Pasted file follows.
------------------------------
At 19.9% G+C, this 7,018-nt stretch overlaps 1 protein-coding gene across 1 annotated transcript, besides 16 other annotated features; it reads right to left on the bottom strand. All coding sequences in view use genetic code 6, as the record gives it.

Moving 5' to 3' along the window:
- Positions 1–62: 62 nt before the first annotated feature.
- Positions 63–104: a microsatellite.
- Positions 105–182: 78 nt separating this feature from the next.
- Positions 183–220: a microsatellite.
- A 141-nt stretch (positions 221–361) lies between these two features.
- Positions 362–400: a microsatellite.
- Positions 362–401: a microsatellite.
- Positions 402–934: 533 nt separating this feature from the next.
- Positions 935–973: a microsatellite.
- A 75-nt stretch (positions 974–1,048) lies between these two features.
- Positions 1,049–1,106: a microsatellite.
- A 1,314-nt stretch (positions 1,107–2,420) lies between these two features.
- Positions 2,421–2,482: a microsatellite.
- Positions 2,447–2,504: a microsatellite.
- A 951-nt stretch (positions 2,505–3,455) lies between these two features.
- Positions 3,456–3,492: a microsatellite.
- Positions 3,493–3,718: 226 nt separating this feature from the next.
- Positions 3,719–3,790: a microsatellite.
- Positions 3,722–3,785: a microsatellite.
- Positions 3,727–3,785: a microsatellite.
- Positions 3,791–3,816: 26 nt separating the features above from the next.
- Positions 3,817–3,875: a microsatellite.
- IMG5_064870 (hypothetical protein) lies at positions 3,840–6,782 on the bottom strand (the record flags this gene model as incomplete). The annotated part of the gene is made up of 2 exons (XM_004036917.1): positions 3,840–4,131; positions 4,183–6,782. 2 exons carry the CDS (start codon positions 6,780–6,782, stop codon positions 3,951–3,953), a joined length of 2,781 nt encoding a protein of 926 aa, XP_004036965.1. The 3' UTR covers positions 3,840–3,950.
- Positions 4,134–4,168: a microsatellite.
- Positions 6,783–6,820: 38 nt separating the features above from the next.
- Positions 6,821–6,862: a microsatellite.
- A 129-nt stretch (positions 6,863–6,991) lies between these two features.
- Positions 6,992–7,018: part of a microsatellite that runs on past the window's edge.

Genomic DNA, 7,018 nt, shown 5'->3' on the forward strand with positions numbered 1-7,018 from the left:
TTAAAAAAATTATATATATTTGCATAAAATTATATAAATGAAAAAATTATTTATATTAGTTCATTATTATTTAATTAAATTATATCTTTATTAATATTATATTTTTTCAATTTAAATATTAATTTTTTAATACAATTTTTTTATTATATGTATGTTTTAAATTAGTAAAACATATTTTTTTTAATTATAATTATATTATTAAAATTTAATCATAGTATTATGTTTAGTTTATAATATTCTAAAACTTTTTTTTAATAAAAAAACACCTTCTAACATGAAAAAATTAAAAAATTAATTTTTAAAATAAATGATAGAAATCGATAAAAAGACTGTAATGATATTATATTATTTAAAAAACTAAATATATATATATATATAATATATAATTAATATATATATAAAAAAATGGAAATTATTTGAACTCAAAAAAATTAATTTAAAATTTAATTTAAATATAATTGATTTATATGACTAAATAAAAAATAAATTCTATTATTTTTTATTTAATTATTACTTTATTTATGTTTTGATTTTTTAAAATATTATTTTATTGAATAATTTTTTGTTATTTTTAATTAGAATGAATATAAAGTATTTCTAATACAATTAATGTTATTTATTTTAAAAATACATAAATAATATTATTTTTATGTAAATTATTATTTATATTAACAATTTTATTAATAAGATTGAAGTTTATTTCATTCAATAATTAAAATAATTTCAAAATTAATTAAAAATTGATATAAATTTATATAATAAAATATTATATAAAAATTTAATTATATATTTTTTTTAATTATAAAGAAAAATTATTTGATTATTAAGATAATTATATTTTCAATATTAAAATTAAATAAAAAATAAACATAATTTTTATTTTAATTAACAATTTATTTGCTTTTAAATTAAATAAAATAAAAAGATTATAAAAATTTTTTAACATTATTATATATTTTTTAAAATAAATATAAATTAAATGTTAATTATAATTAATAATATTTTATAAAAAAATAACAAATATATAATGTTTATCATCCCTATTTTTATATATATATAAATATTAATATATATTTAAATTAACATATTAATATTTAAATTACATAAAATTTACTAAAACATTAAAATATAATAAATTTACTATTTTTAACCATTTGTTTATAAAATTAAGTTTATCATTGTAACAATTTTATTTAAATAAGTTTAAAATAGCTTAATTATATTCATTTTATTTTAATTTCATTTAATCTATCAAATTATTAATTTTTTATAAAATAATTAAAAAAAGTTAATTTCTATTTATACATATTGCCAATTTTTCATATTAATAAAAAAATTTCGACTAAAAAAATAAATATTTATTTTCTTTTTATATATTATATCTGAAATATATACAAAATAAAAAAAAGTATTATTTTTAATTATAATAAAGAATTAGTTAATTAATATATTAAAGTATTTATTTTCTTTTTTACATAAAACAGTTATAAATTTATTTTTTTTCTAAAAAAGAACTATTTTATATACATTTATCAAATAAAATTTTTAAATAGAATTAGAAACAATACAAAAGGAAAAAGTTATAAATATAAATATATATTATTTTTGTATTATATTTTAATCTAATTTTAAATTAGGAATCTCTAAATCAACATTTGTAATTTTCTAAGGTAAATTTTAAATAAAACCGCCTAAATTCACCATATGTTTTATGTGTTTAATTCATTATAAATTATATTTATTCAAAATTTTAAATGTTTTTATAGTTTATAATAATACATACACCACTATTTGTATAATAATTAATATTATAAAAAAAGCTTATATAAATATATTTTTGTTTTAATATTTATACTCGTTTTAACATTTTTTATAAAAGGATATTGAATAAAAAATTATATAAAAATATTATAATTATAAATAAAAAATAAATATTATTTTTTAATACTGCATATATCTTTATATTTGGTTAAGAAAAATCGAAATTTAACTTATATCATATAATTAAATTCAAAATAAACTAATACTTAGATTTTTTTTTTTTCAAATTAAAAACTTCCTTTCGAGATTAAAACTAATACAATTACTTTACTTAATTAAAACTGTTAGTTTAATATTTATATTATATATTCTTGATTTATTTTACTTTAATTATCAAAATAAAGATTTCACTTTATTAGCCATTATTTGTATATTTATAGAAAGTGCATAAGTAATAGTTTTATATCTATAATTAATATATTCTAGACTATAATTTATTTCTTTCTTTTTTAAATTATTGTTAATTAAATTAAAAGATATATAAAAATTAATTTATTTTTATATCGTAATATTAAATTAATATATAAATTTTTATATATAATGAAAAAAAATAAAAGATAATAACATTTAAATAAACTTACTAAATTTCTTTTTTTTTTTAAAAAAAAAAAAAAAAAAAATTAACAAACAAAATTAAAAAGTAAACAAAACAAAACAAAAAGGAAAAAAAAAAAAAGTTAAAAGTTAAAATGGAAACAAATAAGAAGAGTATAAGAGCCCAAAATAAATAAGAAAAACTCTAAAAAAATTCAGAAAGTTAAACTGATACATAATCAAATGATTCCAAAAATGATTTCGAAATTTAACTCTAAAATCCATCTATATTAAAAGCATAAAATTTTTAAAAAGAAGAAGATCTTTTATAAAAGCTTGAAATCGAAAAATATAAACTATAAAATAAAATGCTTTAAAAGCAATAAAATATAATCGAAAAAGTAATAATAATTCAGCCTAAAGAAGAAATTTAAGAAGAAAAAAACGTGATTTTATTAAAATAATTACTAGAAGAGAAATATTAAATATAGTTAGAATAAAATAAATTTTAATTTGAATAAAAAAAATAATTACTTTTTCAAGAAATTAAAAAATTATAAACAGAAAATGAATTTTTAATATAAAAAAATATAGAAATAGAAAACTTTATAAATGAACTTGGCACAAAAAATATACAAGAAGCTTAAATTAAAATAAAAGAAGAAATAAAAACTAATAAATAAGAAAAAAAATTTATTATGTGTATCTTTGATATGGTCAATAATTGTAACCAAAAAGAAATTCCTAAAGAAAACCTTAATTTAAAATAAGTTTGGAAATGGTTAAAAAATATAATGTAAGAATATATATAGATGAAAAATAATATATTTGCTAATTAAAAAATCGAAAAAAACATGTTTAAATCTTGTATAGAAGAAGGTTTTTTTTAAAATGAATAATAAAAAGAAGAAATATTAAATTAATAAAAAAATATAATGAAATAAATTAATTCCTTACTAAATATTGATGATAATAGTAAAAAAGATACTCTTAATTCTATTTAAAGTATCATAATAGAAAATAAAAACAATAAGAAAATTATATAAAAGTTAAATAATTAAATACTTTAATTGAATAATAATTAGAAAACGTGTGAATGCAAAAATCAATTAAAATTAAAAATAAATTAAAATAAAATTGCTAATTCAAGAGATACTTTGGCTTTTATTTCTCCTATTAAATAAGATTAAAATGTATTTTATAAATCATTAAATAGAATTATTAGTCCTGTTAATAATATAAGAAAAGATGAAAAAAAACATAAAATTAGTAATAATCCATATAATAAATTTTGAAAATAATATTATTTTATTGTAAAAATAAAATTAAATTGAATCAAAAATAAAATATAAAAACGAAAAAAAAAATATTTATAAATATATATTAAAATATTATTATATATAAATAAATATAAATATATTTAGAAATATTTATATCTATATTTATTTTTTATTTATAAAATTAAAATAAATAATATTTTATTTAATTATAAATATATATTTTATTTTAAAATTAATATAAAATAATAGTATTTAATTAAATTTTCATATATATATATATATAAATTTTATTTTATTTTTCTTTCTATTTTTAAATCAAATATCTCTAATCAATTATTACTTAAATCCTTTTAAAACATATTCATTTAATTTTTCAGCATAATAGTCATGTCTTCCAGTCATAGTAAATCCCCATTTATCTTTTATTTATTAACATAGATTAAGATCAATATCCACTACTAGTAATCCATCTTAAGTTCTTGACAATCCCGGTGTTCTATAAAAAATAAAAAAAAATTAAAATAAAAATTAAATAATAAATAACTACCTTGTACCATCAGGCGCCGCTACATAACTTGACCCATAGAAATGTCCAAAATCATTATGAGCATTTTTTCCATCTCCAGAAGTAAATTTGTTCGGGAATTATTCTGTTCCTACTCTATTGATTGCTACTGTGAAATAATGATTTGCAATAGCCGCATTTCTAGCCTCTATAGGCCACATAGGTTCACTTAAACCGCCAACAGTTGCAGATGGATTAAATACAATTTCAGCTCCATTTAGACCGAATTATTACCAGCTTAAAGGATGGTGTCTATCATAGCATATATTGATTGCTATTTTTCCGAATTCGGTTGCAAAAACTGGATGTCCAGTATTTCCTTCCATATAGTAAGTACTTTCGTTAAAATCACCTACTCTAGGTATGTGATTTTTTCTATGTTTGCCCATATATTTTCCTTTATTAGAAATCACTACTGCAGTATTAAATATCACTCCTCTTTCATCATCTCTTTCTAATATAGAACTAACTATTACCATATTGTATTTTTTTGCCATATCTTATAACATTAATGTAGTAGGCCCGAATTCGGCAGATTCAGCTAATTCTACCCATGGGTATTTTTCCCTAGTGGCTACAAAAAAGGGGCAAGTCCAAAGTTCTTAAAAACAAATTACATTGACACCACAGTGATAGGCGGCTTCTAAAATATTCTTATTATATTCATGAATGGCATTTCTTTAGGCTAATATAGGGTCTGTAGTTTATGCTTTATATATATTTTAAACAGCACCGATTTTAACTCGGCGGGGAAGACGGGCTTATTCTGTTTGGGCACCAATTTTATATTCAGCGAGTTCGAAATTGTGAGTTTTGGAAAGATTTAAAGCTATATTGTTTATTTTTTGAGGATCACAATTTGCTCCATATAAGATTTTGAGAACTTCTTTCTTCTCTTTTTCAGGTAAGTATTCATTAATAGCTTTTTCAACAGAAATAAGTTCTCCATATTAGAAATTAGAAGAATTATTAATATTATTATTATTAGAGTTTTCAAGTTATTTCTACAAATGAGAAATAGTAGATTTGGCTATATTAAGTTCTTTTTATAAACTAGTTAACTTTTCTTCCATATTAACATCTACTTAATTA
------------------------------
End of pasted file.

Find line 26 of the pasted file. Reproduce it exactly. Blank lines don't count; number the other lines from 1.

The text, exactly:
- Positions 4,134–4,168: a microsatellite.